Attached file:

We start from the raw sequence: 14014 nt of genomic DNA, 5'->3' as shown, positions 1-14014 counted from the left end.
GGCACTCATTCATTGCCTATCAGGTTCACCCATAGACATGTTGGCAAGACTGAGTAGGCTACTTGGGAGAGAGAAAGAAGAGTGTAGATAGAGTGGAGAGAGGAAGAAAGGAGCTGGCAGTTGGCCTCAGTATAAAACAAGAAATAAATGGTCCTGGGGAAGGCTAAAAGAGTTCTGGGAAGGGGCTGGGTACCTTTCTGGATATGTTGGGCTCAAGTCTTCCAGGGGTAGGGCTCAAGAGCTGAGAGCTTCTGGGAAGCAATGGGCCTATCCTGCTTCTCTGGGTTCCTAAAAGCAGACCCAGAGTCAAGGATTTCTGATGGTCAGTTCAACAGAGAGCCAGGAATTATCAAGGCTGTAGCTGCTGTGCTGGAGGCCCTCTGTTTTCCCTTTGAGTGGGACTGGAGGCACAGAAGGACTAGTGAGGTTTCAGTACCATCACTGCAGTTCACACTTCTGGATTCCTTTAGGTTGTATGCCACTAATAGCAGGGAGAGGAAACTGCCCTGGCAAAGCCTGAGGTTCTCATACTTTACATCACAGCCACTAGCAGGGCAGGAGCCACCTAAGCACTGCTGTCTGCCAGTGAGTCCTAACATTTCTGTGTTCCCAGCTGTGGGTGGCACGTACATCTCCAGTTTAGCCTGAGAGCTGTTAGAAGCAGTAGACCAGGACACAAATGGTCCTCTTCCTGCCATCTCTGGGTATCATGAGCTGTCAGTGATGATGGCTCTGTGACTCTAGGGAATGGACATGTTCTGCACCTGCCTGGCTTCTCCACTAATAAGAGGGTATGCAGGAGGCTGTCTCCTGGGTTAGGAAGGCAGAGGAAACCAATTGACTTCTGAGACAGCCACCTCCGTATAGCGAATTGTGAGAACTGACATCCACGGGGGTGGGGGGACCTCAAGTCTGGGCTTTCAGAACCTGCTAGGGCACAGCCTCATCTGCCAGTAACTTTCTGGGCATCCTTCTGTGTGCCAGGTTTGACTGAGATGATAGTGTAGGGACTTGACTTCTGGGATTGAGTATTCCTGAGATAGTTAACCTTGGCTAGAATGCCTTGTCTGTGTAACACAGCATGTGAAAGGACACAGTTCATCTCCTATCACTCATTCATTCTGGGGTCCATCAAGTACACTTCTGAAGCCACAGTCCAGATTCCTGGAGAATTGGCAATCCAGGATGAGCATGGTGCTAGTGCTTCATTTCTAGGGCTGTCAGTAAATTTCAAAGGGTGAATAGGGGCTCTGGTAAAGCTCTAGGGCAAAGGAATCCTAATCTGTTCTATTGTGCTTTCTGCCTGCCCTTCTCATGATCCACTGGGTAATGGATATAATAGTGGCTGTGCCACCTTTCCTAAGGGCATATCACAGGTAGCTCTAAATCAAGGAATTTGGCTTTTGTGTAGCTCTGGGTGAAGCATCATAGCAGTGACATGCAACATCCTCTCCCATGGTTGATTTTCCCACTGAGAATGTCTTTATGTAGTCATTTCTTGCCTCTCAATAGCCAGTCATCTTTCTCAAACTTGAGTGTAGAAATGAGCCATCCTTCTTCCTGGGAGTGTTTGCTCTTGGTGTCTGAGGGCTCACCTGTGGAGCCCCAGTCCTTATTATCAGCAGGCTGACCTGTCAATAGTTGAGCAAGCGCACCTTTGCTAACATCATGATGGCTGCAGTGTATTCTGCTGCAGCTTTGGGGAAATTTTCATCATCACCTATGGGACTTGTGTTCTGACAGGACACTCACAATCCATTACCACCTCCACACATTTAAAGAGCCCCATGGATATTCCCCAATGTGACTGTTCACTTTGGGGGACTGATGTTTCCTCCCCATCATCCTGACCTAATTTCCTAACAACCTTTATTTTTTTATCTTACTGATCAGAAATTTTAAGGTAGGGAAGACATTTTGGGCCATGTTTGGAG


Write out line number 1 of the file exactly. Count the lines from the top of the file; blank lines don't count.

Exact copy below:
We start from the raw sequence: 14014 nt of genomic DNA, 5'->3' as shown, positions 1-14014 counted from the left end.